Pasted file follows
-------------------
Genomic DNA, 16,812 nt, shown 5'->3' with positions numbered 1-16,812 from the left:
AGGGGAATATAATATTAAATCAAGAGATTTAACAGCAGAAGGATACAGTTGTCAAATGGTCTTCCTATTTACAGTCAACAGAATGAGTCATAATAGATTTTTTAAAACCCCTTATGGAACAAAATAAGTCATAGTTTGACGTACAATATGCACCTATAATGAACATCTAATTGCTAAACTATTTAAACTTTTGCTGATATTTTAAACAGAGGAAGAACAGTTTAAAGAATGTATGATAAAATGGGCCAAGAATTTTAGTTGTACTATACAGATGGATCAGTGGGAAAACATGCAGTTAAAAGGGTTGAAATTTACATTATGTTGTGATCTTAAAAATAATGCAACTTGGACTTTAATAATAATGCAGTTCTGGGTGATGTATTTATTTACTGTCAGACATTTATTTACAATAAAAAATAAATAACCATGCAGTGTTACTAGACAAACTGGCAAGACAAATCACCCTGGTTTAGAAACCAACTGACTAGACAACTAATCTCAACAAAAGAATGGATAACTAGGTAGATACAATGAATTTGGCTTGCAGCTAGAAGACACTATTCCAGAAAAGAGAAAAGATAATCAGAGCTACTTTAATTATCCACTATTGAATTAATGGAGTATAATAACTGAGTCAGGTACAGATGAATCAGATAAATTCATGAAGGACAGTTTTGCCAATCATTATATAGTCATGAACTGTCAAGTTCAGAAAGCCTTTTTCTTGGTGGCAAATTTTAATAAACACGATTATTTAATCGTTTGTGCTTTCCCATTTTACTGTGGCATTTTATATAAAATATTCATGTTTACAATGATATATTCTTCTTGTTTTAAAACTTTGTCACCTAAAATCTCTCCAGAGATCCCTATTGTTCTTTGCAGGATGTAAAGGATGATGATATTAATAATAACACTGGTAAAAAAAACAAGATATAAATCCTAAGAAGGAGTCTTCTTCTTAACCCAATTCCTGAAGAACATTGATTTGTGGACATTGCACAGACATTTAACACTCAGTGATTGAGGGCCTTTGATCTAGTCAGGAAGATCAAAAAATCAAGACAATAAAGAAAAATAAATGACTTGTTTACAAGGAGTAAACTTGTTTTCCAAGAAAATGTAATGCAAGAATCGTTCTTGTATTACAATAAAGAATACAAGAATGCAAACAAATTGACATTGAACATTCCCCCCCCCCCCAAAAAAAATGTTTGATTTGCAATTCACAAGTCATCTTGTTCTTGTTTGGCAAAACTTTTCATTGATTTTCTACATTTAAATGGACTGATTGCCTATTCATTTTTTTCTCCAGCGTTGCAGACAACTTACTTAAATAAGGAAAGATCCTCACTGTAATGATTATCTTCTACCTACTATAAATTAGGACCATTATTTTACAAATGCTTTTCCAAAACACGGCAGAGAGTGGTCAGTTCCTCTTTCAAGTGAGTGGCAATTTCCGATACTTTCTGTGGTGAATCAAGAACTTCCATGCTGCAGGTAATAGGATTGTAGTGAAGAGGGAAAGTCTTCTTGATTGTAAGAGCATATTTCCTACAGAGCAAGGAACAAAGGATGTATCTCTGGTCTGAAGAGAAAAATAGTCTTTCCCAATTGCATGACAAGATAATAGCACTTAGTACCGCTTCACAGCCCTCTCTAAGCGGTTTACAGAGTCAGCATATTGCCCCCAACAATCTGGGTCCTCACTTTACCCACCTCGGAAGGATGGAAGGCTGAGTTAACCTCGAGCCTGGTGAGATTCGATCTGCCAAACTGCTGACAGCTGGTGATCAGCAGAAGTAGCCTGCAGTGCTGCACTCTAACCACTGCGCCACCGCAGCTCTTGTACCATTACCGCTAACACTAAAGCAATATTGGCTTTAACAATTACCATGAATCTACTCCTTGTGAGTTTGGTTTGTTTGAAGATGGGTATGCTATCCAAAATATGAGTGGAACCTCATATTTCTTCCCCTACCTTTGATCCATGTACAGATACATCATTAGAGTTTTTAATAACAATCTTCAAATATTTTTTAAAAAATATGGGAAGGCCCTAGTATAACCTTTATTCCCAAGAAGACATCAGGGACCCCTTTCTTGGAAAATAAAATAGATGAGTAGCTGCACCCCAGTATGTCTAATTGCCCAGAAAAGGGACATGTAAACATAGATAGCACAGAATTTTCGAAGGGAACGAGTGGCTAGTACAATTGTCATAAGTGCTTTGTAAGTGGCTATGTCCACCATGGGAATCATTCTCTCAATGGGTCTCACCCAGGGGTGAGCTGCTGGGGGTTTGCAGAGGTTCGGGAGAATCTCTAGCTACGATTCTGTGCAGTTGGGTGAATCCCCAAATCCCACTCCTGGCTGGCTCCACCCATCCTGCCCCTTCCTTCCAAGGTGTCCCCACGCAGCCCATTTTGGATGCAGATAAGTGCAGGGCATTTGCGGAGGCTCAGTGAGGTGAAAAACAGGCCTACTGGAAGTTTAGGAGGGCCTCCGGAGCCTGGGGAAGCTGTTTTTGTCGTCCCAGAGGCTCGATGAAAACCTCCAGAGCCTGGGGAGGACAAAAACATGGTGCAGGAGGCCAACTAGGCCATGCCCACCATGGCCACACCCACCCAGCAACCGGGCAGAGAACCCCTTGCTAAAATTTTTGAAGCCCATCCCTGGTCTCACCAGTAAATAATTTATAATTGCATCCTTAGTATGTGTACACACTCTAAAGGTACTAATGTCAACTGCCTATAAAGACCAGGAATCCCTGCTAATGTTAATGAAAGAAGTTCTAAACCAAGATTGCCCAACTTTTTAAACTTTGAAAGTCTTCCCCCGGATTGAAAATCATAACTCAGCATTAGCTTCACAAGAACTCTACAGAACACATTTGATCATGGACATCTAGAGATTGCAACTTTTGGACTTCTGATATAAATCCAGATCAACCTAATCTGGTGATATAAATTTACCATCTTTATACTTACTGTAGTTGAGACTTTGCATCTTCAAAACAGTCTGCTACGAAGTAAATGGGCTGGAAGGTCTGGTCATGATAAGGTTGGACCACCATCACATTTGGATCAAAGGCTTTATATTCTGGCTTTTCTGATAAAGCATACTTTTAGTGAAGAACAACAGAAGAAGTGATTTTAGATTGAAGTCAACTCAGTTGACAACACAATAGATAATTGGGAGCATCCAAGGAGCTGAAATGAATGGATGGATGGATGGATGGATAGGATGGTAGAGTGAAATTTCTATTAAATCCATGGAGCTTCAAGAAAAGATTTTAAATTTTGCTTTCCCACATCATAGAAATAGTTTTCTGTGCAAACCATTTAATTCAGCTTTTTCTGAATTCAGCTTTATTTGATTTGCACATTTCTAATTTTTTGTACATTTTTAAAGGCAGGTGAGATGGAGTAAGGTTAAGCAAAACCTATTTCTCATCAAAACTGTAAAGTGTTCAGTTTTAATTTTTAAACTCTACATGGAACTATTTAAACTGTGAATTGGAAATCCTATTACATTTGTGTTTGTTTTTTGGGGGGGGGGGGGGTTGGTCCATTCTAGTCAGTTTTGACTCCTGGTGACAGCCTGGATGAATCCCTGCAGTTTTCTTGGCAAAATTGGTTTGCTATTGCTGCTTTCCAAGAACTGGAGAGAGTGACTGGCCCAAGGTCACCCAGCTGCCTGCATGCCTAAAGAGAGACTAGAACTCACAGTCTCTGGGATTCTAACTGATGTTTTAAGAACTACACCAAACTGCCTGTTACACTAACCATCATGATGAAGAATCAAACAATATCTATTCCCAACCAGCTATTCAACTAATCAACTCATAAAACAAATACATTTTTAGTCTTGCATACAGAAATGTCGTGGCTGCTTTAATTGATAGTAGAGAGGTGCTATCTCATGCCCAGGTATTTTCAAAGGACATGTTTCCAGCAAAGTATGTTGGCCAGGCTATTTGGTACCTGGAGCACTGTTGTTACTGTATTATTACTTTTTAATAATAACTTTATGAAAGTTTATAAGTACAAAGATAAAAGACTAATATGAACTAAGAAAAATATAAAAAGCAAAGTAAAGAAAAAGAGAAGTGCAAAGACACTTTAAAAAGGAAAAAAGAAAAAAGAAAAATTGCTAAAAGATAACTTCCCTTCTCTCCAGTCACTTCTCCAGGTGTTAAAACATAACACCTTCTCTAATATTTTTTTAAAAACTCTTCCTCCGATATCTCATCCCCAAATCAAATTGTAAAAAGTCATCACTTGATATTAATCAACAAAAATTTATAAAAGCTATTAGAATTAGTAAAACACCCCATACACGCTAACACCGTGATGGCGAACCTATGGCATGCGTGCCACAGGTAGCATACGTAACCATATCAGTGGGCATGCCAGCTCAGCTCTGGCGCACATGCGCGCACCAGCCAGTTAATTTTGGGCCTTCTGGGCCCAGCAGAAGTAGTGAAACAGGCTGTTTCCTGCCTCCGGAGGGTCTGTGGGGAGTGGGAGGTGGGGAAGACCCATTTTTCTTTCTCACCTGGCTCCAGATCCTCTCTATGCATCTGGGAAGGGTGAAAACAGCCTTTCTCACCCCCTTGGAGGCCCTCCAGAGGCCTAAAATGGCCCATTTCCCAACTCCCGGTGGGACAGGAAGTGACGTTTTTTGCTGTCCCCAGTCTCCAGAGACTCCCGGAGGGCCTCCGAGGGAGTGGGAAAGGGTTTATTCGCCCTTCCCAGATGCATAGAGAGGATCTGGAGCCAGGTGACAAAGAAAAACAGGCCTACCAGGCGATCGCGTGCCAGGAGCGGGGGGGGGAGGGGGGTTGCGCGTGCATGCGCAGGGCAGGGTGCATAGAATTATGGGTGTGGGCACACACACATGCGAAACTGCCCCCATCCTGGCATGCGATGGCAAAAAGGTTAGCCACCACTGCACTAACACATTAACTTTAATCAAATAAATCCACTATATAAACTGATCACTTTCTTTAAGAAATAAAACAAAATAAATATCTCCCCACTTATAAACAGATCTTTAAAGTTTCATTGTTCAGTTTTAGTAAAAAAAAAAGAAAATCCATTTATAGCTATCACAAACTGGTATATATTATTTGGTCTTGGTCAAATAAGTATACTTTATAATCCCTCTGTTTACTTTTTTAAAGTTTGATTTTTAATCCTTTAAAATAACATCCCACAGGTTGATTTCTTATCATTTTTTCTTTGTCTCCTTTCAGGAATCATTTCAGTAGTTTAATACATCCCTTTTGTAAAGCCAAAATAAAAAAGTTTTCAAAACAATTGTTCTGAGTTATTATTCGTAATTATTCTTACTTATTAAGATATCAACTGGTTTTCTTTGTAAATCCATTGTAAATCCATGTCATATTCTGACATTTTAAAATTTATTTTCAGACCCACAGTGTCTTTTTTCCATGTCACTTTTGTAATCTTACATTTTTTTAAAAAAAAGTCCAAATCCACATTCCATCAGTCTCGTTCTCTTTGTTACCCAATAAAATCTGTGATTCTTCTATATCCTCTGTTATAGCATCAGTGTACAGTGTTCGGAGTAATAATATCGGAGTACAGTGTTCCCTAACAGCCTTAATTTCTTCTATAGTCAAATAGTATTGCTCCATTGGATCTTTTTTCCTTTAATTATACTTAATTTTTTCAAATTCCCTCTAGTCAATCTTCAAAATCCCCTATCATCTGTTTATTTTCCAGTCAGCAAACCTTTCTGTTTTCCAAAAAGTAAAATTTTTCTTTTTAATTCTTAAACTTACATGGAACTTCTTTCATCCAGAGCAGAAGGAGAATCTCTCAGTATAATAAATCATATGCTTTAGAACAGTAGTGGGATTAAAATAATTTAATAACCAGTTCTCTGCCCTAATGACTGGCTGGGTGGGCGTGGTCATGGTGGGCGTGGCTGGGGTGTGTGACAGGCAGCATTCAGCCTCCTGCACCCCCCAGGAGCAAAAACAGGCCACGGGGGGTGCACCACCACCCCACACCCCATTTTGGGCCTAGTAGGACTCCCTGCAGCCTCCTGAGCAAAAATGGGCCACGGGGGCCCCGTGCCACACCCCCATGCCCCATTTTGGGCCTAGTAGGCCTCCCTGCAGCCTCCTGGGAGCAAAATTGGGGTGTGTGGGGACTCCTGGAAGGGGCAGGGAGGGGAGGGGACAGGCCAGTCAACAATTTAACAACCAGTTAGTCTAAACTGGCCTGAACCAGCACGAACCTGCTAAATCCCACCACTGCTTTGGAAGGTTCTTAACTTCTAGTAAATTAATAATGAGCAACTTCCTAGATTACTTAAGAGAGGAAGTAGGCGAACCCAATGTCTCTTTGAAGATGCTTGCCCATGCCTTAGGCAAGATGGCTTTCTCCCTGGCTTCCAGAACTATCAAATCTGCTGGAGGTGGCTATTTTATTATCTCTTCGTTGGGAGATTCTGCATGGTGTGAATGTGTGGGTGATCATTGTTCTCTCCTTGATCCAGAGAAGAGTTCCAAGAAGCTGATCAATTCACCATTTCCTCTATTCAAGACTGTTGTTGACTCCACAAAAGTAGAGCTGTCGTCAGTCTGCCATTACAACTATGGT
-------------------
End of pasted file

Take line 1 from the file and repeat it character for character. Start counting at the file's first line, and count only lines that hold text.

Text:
Genomic DNA, 16,812 nt, shown 5'->3' with positions numbered 1-16,812 from the left: